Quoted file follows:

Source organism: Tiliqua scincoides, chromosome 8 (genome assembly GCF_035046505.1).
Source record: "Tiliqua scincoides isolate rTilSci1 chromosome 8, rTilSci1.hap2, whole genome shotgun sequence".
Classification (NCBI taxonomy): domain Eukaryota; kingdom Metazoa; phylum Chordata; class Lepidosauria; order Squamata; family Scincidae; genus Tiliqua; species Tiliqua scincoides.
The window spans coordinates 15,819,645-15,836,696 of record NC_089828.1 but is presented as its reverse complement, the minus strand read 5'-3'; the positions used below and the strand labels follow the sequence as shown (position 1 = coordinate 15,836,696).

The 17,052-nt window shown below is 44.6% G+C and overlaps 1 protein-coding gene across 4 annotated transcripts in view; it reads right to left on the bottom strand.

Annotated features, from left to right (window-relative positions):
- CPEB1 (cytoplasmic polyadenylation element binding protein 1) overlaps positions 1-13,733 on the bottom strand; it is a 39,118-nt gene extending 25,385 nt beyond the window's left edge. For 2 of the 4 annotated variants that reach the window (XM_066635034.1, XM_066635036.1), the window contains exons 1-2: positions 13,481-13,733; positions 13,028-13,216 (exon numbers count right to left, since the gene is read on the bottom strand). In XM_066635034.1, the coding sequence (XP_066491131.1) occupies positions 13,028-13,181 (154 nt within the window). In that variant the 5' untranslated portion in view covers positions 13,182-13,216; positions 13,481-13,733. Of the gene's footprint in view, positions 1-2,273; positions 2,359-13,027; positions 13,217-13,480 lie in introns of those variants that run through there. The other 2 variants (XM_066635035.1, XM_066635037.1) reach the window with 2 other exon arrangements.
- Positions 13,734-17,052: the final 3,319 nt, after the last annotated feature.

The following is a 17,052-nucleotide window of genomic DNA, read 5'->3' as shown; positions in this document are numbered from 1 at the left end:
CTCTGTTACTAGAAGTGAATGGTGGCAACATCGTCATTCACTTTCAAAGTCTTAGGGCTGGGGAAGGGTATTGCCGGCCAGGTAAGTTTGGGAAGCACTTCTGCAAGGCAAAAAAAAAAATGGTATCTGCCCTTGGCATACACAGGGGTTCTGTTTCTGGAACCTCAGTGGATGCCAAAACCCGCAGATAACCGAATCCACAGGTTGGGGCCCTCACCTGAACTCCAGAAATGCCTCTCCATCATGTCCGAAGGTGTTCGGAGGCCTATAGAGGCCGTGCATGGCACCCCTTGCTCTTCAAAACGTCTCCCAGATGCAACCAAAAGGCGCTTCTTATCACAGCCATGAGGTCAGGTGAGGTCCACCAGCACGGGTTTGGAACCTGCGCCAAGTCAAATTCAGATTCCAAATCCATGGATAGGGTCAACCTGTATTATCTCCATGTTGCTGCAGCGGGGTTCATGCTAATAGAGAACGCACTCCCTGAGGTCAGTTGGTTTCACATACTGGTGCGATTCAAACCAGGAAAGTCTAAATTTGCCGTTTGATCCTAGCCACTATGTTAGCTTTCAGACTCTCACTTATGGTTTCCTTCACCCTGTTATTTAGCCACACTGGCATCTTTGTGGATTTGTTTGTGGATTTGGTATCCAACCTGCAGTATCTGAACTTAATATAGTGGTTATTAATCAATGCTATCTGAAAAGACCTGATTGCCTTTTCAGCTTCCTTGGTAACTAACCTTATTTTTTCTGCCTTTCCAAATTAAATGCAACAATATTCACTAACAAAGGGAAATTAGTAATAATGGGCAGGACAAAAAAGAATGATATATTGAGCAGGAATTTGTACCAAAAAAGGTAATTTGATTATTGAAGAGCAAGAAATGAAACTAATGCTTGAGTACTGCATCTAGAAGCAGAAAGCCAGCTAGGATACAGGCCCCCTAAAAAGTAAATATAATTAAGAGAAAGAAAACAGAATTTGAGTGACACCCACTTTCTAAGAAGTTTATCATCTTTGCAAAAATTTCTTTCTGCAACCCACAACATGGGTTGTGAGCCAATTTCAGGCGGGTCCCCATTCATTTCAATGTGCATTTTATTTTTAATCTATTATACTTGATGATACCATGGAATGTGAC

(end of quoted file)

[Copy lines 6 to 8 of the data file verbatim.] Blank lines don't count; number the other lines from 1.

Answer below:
Annotated features, from left to right (window-relative positions):
- CPEB1 (cytoplasmic polyadenylation element binding protein 1) overlaps positions 1-13,733 on the bottom strand; it is a 39,118-nt gene extending 25,385 nt beyond the window's left edge. For 2 of the 4 annotated variants that reach the window (XM_066635034.1, XM_066635036.1), the window contains exons 1-2: positions 13,481-13,733; positions 13,028-13,216 (exon numbers count right to left, since the gene is read on the bottom strand). In XM_066635034.1, the coding sequence (XP_066491131.1) occupies positions 13,028-13,181 (154 nt within the window). In that variant the 5' untranslated portion in view covers positions 13,182-13,216; positions 13,481-13,733. Of the gene's footprint in view, positions 1-2,273; positions 2,359-13,027; positions 13,217-13,480 lie in introns of those variants that run through there. The other 2 variants (XM_066635035.1, XM_066635037.1) reach the window with 2 other exon arrangements.
- Positions 13,734-17,052: the final 3,319 nt, after the last annotated feature.